Review of the Leatherman Skeletool CX
Leatherman is considered by many to be the premier multi-tool manufacturer in America. They make a variety of multi-tools in several different sizes – each configured with a varying set of tools to be useful to different users and situations. One category of multi-tools I like to call “EDC” (Every Day Carry) or pocket-sized tools is extremely popular due to delivering useful capability in a package light and small enough to be easily pocketable. I don’t actually pocket carry a multi-tool (I’d likely fail should I ever meet Nutinfancy and he does a gear check on me…) – but I do keep one with me or close by at all times – I keep one in my car, one in my truck, one in my laptop bag for while I’m in the office, and one in my gun range bag. And I have a few strategically placed around the house. Why don’t I pocket carry one? Pocket real estate for one – I already have a lot of stuff in my pockets. But the Leatherman Skeletool CX is a multi-tool which just might make me rethink my pocket gear.
Let me get this out of the way right up front – the Skeletool CX is an absolutely beautiful multitool. It seems like something Steve Jobs would have designed – a perfect marriage of form and function. Minimalist simplicity. The Skeletool actually comes in a few variations, but the CX designation brings with it several premium upgrades over the standard Skeletool including a frame made up of DLC (diamond like coating) coated components, and some carbon fiber components, and a premium blade stock (154CM) for the knife blade. The combination of the contrasting black and stainless finishes throughout is quite visually appealing. The Skeletool CX weighs just 5 oz. – that’s lighter than the ZT 0562 knife I pocket carry daily by half an ounce. Both the size and the weight of the tool contribute greatly to that impressive weight, as to all of the milling that’s been done throughout the tool, from which its Skeletool name is derived.
In many respects, the Skeletool is the antithesis of the traditional Leatherman multi-tool, which endeavors to cram as many usable tools and features into the smallest package possible. By way of comparison and contrast, the Skeletool aims to provide more basic necessities in an ultra lightweight and minimal form factor. From the exterior of the tool, you can access the previously mentioned 154CM knife blade.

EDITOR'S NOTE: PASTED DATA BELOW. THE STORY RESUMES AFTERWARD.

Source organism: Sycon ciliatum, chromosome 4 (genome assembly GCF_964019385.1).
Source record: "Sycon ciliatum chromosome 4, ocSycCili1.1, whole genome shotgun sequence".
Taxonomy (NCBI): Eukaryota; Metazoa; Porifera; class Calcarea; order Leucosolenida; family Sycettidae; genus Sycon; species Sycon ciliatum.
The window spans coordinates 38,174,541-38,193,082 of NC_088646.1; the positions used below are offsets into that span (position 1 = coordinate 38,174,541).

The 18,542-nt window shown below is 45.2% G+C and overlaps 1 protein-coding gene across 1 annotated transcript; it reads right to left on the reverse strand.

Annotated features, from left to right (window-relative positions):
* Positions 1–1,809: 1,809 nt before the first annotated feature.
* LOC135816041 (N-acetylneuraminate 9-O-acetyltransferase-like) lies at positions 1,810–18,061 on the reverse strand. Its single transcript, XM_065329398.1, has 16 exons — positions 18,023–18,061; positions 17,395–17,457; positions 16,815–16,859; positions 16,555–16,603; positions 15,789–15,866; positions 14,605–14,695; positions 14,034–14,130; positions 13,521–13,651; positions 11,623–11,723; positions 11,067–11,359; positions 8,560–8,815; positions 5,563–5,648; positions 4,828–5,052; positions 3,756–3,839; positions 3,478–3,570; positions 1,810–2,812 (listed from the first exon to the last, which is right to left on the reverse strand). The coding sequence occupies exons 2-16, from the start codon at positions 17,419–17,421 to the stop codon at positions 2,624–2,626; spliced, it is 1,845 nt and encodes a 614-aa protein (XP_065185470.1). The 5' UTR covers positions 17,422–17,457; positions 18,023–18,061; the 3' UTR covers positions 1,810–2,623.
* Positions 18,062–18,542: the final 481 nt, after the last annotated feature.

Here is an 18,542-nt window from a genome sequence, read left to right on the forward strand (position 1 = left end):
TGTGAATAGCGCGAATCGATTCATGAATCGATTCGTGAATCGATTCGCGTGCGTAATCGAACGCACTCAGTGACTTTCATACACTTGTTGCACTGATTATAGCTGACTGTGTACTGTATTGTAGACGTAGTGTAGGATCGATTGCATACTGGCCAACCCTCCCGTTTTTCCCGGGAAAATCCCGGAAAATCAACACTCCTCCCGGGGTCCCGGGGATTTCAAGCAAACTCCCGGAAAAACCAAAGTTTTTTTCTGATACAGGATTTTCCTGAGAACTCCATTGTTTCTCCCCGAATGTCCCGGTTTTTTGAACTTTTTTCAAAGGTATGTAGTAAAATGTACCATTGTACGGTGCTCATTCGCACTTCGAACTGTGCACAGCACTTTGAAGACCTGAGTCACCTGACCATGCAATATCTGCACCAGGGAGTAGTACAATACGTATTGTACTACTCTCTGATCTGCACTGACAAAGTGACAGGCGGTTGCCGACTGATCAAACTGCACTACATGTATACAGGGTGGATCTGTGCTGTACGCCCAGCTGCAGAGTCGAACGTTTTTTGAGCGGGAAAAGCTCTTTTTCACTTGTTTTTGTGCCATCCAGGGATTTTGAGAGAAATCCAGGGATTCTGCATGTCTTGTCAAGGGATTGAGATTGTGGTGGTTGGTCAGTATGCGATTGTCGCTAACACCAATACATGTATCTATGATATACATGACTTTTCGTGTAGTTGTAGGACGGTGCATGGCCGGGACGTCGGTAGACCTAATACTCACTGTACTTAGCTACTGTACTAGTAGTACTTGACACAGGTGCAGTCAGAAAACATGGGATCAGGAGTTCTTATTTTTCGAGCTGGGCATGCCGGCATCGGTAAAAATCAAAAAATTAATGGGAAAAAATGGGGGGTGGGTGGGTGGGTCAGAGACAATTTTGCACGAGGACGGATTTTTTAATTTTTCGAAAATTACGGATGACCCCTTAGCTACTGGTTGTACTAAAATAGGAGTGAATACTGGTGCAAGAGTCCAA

The blade is quite sizeable at 2.6″ in length – that’s only about .3″ shorter than the blade on the much larger and heavier Leatherman Wave. The blade steel is a perennial favorite of many knife enthusiasts and collectors and will ensure the Skeletool CX blade will go further between sharpening, as well as being resistant to chipping than most other knife blades out there. It’s easily deployed with one hand thanks to the Spyderco-like thumb hole, and is locked securely in place when deployed via a liner lock. It’s also a very attractive looking blade.
The only other useful functions to be found on the Skeletool CX when closed is the carabiner attachment point on the end, which also doubles as a bottle opener. You’ll also find a frame matching DLC coated pocket clip on the exterior which functions well.
Opening the Skeletool CX, you’ll find tried-and-true Leatherman pliers with built in wire cutters:
The pliers on the Skeletool CX aren’t quite as robust and hard use as some of the other larger Leatherman multi-tools. But they’re more than adequate for the kinds of minor tasks this tool was designed to handle.
Also accessible when opened is a Leatherman bit driver, similar to what’s found on other Leatherman tools like the Wave. The bit driver on the Skeletool CX is superior however in that it actually has a push button release that has to be depressed in order to release the bits in the bit driver.
The Skeletool CX actually comes with two interchangeable bits – the two-sided Phillips head shown in the photo above, and a two-sided flat head that’s cleverly contained within the frame of the Skeletool CS:
If two different flat heads, and two different Phillips heads aren’t enough for you (and they will be for many users) then you can purchase a Leatherman Bit Kit for even more bits which are compatible with the Skeletool Bit Driver, and Bit Driver Extension tool which can be used to extend the reach of the Skeletool Bit Driver, as well as making it compatible with an industry standard bit head. Both the Bit Kit and Bit Driver Extension fit elegantly within the nylon Leatherman sheath which comes with the Skeletool:
With the bit driver accessories, the capabilities of the Skeletool CX are so greatly extended, and the cost is minimal in terms of financial as well as space and weight that I consider all one necessary package.
The Leatherman Wave itself can be purchased for under $90.00:
The Leatherman Bit Kit can be purchased separately:
As can the Leatherman Bit Driver Extension:
In addition to this written photo review, I’ve recorded a video supplement on the ThruMyLens YouTube Channel:
For me, the Leatherman Skeletool CX is the perfect EDC multi-tool. My M-F life is primarily spent in an office setting where my need for a multi-tool is minimal, but when I need one it’s usually for minor cutting or adjustments which this took handles perfectly without the usual complement of unnecessary tools. It also has some higher-end features and capabilities that I find appealing (carbon fiber, 154CM blade steel) – sometimes it’s just fun to pull out and play with.
John B. Holbrook, II
John B. Holbrook, II is a freelance writer, photographer, and author of ThruMyLens.org, as well as LuxuryTyme.com and TheSeamasterReferencePage.com. *All text and images contained in this web site are the original work of the author, John B. Holbrook, II and are copyright protected. Use of any of the information or images without the permission of the author is prohibited.